Genie has issued a Safety Notice regarding the secondary boom angle sensor affecting all Genie Z135/70 machines following the fatal incident near London’s Heathrow airport almost two months ago. The requirement follows its own internal review of the machine and all of its primary and secondary (redundant) control systems, following the fatal overturning incident almost two months ago. See fatal UK incident
The company says that it has found that some machines that were calibrated in the field may not have been calibrated according to the company’s service manual and therefore recommends that the secondary boom angle range is checked on all machines as a precaution.
The company also states that this in no way indicates that this is what occurred with the recently delivered Kimberly Access machine that was involved in the incident.
To date very little information has so far emerged from the investigation by the Health and Safety Executive.
The full statement is as follows:
Terex Aerial Work Platforms (AWP) continues to investigate the June 5, 2013 accident that occurred at the Kimberly Access site in London. As our thorough investigation has progressed, the integrity of the Genie Z-135/70 machines in the field continues to be confirmed. Genie Z-135/70 machines are safe to use as intended provided the machine is in proper working order, the operators are properly trained, and the owners/operators follow the warnings and instructions provided by Terex AWP, which are located on the machine.
Terex AWP conducted an extensive review of the Genie Z-135/70 machines and has verified the Genie Z-135/70 production testing and audit procedures. Terex AWP also conducted an extensive review of all primary and secondary (redundant) control systems. These reviews have confirmed the effectiveness of the design and integrity of the Genie Z-135/70 machines. We continue to pursue information specific to the Kimberly Access incident and are fully cooperating with the HSE investigation.
As part of Terex AWP’s review of the Genie Z-135/70, it has been made aware that in some instances, machines that were calibrated in the field were not calibrated in accordance with the machine’s service manual.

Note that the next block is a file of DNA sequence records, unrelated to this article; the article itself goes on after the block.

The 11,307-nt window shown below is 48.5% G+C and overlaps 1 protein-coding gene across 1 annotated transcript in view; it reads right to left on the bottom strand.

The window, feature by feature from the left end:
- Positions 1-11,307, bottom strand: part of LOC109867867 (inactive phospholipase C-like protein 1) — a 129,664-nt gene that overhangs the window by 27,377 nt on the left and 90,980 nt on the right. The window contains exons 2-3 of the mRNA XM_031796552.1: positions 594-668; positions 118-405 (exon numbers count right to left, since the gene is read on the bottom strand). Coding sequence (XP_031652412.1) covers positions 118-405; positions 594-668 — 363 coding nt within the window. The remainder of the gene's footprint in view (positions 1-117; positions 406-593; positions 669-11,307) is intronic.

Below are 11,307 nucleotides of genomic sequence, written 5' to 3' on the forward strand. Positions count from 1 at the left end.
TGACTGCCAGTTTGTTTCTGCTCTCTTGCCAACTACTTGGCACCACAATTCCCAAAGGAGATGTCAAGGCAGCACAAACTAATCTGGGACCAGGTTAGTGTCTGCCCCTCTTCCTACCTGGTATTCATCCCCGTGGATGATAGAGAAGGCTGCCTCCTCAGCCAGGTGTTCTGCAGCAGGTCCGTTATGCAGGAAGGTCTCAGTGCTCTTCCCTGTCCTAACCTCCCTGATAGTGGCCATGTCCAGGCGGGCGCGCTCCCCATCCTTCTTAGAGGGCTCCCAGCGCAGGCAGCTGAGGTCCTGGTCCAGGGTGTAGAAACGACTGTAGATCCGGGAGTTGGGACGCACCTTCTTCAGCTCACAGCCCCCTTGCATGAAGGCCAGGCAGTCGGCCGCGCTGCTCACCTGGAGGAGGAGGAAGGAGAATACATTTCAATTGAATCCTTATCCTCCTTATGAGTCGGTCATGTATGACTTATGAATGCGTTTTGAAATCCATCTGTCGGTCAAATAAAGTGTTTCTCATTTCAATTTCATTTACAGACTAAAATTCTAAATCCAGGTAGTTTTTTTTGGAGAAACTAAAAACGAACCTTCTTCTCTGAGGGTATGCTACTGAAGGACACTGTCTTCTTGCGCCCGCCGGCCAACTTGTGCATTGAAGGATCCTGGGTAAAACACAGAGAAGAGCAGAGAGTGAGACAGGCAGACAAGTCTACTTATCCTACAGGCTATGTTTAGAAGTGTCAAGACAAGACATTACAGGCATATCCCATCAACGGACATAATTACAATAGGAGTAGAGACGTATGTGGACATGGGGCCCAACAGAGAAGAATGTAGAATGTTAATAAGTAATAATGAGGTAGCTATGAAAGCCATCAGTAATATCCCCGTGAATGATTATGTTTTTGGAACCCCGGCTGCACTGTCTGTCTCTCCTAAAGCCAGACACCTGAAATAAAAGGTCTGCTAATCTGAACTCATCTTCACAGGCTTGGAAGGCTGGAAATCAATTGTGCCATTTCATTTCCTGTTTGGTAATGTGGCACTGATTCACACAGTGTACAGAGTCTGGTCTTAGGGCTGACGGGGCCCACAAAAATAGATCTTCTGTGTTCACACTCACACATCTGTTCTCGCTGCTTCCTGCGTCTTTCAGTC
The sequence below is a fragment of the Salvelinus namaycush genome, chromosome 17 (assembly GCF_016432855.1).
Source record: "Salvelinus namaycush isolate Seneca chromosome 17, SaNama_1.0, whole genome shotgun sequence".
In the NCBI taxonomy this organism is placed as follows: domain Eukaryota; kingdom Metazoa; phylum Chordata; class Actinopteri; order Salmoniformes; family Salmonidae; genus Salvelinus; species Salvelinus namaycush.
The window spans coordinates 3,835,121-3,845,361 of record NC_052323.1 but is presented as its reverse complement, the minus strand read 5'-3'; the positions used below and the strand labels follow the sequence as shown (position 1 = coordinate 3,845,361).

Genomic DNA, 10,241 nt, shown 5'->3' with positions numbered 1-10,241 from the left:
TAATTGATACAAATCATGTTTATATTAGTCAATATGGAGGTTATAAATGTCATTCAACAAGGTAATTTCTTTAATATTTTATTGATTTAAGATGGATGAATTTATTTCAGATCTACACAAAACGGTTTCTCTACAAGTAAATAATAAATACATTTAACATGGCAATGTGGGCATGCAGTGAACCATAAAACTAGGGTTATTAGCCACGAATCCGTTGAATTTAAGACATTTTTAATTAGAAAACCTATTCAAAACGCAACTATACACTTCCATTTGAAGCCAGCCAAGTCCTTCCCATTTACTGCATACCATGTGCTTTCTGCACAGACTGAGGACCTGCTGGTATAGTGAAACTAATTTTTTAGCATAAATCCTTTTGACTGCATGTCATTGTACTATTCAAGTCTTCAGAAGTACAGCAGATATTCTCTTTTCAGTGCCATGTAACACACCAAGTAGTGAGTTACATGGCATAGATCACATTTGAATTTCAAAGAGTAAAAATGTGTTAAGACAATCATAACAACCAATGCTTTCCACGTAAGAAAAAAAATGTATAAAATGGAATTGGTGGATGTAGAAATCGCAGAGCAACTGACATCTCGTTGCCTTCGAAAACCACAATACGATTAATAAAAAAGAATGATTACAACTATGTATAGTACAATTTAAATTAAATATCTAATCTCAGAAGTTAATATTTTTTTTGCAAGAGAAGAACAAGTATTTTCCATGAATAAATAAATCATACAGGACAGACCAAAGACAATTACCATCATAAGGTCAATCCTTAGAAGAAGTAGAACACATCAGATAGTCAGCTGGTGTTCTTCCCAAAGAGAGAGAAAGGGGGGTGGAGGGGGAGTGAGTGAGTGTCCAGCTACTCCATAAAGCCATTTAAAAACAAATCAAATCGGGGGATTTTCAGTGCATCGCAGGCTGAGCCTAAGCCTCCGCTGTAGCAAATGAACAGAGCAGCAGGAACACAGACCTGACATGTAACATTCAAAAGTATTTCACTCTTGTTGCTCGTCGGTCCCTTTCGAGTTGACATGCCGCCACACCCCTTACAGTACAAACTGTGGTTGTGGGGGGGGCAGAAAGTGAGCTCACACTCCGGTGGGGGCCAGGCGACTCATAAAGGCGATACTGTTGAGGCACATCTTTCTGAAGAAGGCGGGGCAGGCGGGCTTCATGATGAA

Accordingly, we issued a Safety Notice affecting all Genie Z-135/70 machines. This safety notice is being issued to ensure that machines that were calibrated after leaving Terex AWP’s factory were calibrated in accordance with the procedures in the Genie Z-135/70 service manual.
This Safety Notice requires a simple inspection of the secondary boom angle. Completing this inspection procedure will confirm whether the secondary boom angle sensor is properly calibrated and the machine is safe to use. To date, Terex AWP has not made any determination that the cause of the accident at Kimberly Access was due to improper calibration as described in the Safety Notice.
The Health & Safety Executive’s investigation of the machine and the incident is on-going and although it is taking way too long to issue at least a preliminary statement on its findings, we do know – from its earlier statement - that the secondary boom angle settings were one area that it was focusing on.
Hopefully the Safety Notice will provide some comfort for those companies operating this machine that have voiced concerns. Kimberly Access has understandably declined to comment on the notice and we believe is keeping its units ‘stood down’ while the HSE investigation continues.
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